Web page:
Customer Surveys: Balancing Information Needs with Customer Survey Fatigue

K. Landoline
K. Landoline

Summary Bullets:         

  • Collecting customer opinions regarding your company’s service is crucial to monitoring company performance and improving levels of customer satisfaction and longevity.
  • The excessive use of surveys today is breeding customer fatigue and scorn for the companies that impose them on their customers at a rapidly increasing rate.

We all know that communicating with our customers is a critical part of good customer service.  In my last blog, I discussed the importance of social media for capturing customers’ perceptions.  Today, I will discuss proactive customer surveys as a means of measuring customer satisfaction.  The use of post-interaction surveys has grown dramatically over the past few years.  Surveys have become so important that two large contact center optimization software companies, NICE Systems and Verint Systems, have made acquisitions in the past year (Fizzback and Vovici, respectively) to boost their customer survey offering capabilities. Continue reading “Customer Surveys: Balancing Information Needs with Customer Survey Fatigue”

Cloud Bullies Targeting IT

J. Caron
J. Caron

Summary Bullets:                

  • The cloud services industry is beginning to blame IT for slower-than-desired enterprise adoption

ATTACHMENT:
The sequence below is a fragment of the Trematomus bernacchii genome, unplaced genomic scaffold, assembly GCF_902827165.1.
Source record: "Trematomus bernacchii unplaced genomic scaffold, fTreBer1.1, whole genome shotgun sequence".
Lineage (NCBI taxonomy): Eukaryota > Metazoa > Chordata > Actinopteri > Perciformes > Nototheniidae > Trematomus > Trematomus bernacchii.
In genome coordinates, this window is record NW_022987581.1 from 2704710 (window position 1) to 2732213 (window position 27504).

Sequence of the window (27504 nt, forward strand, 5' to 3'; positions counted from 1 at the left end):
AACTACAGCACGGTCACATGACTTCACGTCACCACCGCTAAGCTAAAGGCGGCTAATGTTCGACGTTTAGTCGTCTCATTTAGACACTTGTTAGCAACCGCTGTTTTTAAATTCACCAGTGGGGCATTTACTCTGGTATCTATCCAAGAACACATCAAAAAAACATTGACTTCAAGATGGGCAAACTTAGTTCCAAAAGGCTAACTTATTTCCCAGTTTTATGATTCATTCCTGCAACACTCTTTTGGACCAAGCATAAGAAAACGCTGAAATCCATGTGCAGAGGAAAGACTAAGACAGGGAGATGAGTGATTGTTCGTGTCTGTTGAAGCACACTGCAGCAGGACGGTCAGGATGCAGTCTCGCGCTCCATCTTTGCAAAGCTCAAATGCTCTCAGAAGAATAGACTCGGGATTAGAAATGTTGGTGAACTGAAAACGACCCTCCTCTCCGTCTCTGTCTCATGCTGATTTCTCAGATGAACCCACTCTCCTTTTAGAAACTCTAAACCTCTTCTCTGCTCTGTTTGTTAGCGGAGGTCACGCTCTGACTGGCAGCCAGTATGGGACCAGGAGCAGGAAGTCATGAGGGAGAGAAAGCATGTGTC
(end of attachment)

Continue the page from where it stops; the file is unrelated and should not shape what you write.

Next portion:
• SPs and suppliers should focus on winning over IT managers, not alienating them

Service providers selling, technology suppliers building and financial folks investing are all beginning to play the blame game when it comes to the migration of cloud services into enterprise environments. It’s been my position, along with many others in the industry, that wide scale, truly flexible, multi-supplier Whatever-as-a-Service (WaaS) is a very long-term proposition for mid- to large-sized enterprises. The list of reasons why is lengthy, with questions about security and compliance the most oft-cited, along with significant issues around legacy apps migration. Certainly usage of certain types of cloud services—particularly software-as-a-service (SaaS) offerings for functions such as HR administration and sales force automation—are selling briskly in all sorts of businesses, but especially at the lower end of the scale. And our own survey of 1,000 large enterprises shows that a very high percentage of IT shops are dabbling with cloud services to at least some degree. But dabbling it is—less than 5% of IT needs, in most cases—rather than investing heavily. Continue reading “Cloud Bullies Targeting IT”